Supervisors Look for Budget Answers

Kicking off the first of three budget workshops this week, the Santa Clara County Board of Supervisors launched on Tuesday the first review of a proposed budget that will have to cut $219.6 million for the upcoming fiscal year.

Santa Clara County Executive Jeff Smith has recommended a budget that balances the county’s $4 billion budget through program and service cuts, use of one-time revenue and layoffs. The budget takes into account all services, operations, capital improvements and reserves.

The proposed budget calls for an estimated 110 layoffs, 122 county employees would be bumped to lower-paying positions, and 300 would be transferred to different departments, Smith said today. Layoffs and reductions would not be implemented until August at the earliest.

The county’s budget is contingent upon the overall economy. A strong economy means more tax revenue for programs and services. During a weak economy, the county is adversely affected in that revenue decreases as demand for county safety net services increases.

Similar to San Jose, the county is facing its 10th consecutive year of budget deficits.

The workshops will continue through Thursday. Budget hearing meetings to make final decisions on the budget will take place from June 13-17.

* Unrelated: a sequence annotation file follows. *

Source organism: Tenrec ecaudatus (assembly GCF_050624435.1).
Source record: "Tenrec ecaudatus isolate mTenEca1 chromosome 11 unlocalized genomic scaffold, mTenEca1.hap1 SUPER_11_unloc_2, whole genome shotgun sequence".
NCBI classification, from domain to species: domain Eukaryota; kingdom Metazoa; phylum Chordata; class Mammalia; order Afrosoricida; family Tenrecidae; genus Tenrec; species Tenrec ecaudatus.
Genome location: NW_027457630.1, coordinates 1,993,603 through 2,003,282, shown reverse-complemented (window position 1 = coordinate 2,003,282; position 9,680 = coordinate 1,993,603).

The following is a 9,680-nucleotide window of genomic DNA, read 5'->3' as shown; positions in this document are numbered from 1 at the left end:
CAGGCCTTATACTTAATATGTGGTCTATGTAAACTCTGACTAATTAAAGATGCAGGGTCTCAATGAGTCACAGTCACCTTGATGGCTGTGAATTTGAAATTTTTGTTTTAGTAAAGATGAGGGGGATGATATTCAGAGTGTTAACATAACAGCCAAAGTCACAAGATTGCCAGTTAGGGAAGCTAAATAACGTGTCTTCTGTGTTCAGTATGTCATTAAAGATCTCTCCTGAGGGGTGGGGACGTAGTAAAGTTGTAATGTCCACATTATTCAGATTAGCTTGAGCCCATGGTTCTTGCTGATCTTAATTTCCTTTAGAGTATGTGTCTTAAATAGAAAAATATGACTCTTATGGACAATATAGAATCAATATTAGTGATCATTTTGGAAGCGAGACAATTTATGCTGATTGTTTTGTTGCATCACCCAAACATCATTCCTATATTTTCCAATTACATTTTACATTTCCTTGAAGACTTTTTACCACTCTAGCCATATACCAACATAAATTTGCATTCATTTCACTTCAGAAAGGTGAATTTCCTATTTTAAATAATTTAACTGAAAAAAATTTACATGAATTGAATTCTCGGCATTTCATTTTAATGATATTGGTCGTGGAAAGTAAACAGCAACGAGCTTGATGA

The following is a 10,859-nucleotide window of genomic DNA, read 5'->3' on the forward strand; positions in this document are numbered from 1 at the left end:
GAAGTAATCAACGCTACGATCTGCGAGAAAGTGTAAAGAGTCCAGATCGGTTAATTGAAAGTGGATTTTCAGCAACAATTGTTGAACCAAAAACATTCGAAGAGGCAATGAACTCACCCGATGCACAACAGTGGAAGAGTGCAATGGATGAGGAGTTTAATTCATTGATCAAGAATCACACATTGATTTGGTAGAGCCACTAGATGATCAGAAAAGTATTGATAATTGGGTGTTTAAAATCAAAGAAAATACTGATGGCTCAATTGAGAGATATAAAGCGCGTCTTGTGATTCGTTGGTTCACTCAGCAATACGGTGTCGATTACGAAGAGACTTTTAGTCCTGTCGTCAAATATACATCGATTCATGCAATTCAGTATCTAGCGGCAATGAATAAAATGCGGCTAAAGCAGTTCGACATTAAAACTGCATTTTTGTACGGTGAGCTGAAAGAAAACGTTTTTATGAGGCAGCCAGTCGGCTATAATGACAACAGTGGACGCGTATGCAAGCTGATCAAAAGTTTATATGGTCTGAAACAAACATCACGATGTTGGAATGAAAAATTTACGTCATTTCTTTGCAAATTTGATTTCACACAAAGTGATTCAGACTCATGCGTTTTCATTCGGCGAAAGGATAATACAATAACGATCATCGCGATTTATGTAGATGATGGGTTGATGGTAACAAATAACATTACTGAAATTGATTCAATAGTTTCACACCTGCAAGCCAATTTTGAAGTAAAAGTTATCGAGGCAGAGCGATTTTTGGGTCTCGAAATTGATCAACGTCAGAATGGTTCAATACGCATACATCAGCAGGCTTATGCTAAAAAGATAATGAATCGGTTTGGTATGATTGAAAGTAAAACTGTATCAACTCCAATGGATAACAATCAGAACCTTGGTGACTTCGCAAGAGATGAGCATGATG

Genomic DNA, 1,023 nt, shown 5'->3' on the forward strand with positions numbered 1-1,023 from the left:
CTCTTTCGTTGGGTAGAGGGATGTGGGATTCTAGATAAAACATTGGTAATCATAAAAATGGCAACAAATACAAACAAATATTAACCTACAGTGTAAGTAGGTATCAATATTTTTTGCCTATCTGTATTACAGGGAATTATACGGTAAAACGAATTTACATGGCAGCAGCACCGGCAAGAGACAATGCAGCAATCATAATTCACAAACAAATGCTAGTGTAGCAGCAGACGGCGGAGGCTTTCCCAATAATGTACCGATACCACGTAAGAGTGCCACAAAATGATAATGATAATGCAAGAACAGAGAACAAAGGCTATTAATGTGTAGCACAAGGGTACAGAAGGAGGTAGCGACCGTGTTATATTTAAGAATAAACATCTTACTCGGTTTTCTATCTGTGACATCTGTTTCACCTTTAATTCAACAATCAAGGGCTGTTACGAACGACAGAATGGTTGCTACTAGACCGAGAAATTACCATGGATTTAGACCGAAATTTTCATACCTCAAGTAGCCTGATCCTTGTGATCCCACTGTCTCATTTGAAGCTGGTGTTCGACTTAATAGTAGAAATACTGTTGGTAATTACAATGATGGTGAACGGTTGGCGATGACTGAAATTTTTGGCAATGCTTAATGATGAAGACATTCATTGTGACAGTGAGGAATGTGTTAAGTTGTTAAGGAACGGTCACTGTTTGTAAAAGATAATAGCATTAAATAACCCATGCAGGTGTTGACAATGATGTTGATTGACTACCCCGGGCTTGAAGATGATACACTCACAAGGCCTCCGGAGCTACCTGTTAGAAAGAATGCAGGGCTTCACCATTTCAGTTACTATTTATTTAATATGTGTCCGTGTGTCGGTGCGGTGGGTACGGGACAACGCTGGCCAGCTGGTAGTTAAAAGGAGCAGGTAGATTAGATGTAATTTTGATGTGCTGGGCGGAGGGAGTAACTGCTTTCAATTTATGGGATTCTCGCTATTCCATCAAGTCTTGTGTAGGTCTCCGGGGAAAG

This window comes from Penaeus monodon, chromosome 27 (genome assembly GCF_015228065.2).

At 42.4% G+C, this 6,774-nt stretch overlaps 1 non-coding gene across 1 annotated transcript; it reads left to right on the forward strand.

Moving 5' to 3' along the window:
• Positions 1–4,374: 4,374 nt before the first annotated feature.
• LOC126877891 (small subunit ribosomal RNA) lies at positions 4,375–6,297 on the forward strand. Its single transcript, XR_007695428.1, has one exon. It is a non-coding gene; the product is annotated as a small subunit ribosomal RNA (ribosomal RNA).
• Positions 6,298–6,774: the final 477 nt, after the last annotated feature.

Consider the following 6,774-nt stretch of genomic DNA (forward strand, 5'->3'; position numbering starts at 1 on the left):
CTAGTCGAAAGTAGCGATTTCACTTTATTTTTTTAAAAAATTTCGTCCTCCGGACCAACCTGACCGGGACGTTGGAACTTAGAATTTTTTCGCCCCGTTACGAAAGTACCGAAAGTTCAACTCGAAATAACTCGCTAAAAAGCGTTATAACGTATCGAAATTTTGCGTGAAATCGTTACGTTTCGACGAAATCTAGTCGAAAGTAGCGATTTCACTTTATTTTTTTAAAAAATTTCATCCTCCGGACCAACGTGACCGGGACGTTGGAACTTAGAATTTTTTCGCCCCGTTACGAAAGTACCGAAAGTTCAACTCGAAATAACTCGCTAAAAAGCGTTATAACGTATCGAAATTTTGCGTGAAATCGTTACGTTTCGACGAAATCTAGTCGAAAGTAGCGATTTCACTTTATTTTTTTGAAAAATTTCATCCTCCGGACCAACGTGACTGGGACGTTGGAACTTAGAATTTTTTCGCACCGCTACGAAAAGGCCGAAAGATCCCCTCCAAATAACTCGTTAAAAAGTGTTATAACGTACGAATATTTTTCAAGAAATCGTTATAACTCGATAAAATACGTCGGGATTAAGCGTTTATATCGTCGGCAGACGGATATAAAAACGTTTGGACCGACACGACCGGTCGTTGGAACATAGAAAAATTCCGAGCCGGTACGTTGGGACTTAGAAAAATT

1. How much are the yearly operating costs for lightrail?

    If lightrail were decommissioned would anybody but the drug dealers even notice?

  2. I heard less than 1% of the population in Almaden valley rides Light Rail or the bus VTA. What a waste of $$. Cut public transit. no one rides it except Drug dealers and Drunks!

  3. Supervisors are looking for budget answers?  They must not be looking very hard.

    “The operating costs for light rail are expected to increase by $3 million in the next few years and will eventually add $6 million to the current $38 million operating budget.”

    “Measured against six other comparable transit agencies in the United States, including Muni, the VTA’s system underperforms on ridership as well as resource efficiency. Despite having one of the most populated service areas and one of the highest population densities by service area, the VTA serves the second lowest number of bus and light-rail trips annually. From an operating perspective, the VTA serves the fewest bus trips and light-rail trips per revenue hour of the six operators, while also having very high costs per revenue hour for both bus and light rail. The VTA has the lowest farebox recovery rate, at 12 percent, and the highest cost per trip served. In addition to low productivity, the VTA’s fixed transit infrastructure is poorly used: It has the lowest trip density per light-rail route-mile of the six transit agencies.”

    Kill Lightrail.  Kill it now.  Keep killing it until we’re completely sure it’s killed.

    Good f’ing grief.

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